TOTALS: 0 9788
Bob Kiss has been ELECTED because s/he has a majority of the remaining votes.
Notice that the first page gives, correctly, the Droop quota as 4895
votes. The Droop quota is, for a single-winner election, a majority.
However, note, then, that with only 4761 votes, Kiss is declared
elected, because he has a "majority of the remaining votes." I.e., a
plurality of the votes.
What's the gap? Well, the exhausted pile is 1031 votes. These are
voters who did not rank either Kiss or Miller. Kiss got 952 of the
vote transfers, Miller got 880, and 1031 ballots voted for a "minor
candidate" -- Curley was a Republican, if I've got it right, which in
Burlington makes him a significant third-party candidate! -- and did
not add any additional preferences. The gap between Kiss and Miller
is 775 votes.
It is highly unlikely that any voting system (of the ones reasonably
proposed) would have come up with a different result. If this
election had gone to a runoff, though, we *cannot predict the
outcome.* Miller would almost certainly be the other candidate,
against Kiss. Kiss was (is) very popular in Burlington. But Miller
might pull off a comeback. It *happens* with real runoff elections:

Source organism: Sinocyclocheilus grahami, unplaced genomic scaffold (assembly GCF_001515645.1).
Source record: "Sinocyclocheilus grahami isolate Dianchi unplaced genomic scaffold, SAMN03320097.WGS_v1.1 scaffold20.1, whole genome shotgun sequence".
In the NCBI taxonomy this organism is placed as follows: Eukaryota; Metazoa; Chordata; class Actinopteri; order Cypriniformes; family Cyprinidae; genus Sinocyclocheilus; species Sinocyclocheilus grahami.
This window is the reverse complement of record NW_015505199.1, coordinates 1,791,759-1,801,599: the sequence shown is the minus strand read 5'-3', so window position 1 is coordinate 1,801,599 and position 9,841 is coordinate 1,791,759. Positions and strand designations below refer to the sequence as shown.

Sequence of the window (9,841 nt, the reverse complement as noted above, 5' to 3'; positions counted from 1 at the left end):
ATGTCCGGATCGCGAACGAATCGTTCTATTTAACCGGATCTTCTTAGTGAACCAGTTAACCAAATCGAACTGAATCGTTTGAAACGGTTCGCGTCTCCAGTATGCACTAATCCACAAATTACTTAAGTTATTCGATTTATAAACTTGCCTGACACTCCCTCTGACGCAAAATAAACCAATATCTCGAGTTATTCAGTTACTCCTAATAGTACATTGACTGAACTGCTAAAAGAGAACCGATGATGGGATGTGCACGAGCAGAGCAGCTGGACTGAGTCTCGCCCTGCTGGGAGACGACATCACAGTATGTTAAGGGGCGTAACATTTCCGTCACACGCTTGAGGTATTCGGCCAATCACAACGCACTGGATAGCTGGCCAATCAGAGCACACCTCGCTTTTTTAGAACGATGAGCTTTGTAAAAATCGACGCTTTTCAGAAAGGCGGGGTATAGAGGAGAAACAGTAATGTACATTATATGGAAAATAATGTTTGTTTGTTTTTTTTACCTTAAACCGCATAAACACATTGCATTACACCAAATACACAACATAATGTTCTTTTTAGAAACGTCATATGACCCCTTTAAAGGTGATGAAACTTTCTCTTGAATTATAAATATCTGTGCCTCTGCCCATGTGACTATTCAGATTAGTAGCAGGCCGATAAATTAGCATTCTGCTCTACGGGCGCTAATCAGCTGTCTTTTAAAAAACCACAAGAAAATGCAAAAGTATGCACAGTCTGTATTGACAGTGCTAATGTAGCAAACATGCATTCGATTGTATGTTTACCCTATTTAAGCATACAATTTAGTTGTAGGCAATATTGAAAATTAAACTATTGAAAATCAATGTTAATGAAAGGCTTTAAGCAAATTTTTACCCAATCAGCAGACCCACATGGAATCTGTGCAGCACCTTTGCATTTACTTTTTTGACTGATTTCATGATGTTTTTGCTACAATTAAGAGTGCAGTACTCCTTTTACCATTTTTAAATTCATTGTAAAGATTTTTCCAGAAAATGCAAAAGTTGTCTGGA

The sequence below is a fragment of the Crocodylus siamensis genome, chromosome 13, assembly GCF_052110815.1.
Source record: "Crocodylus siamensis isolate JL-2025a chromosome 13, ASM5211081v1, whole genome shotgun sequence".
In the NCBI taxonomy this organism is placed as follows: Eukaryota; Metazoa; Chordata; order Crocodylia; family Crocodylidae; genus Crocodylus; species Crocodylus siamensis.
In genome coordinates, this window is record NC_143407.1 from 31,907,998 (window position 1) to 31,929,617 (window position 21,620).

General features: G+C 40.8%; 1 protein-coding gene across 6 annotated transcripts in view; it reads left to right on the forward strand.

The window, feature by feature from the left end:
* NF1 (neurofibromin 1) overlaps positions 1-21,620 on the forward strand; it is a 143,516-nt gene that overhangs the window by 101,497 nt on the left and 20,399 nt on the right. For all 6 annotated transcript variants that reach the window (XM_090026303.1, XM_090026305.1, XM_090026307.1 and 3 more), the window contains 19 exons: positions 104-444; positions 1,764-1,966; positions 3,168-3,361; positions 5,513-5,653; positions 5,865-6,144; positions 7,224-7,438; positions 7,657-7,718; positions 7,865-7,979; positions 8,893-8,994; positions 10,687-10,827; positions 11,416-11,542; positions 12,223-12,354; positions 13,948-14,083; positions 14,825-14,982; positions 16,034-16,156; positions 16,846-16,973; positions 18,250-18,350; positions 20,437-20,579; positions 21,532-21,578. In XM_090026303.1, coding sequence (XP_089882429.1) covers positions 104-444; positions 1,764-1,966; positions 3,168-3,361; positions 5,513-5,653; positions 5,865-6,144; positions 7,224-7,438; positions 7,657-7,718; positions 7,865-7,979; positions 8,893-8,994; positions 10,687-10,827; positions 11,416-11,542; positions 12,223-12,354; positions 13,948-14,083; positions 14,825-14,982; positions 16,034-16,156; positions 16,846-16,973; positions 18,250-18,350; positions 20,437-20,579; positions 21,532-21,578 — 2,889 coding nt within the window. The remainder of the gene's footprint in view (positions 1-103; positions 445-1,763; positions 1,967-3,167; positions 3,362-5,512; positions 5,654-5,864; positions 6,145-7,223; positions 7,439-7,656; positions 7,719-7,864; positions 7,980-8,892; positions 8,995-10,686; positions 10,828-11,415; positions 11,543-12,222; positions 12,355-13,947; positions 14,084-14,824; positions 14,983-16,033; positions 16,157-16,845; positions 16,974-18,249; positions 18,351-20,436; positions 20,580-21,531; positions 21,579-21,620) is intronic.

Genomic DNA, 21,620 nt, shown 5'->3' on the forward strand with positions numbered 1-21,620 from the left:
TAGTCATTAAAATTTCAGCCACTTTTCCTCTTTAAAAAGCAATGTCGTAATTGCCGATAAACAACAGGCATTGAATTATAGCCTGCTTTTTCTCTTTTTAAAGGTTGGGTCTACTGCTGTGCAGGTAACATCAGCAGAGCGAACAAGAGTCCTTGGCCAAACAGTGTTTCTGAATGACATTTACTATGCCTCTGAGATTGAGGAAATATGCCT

what may have been a minor candidate, with the additional attention,
manages to win. *This doesn't happen with IRV, unless an election is
very, very close.*
The only problem with this election is that it shows a victory
without a majority of votes being shown. In reality, a majority may
have cast a vote for Kiss, *but the results don't show it,* because
the IRV method conceals what may be a rather large number of second
preference votes for Kiss among supporters of Miller (and the
reverse, as well). This was a municipal election, and even when it's
partisan, as this was, municipal elections tend to be much more about
personalities than parties. Thus, we really should look at the ballot
images to see what actually happened. Bucklin would count all the
votes, that's one reason to prefer it. Same ballot; in this case,
same result; but in this case, Plurality would have given the exact
same result as well.
And that turns out to be typical for IRV, in nonpartisan elections --
and in many partisan ones as well -- it is *functionally equivalent*
Look at the results: Most of the transferred votes must have come
from the Republican. More than half of the voters for the Republican,
very roughly, also voted for a Democrat (Miller) and a Progressive
(Kiss). If this doesn't clue us in that this election isn't at all
typical for the U.S., that ought to!
The vote transfers show roughly the same preference for Kiss > Miller
as does the overall electorate in first preference votes. That,
again, seems to be typical for nonpartisan elections, this happens in
Australia with Optional Preferential Voting. Where this phenomenon
holds, IRV tends to produce the same results as Plurality; the vote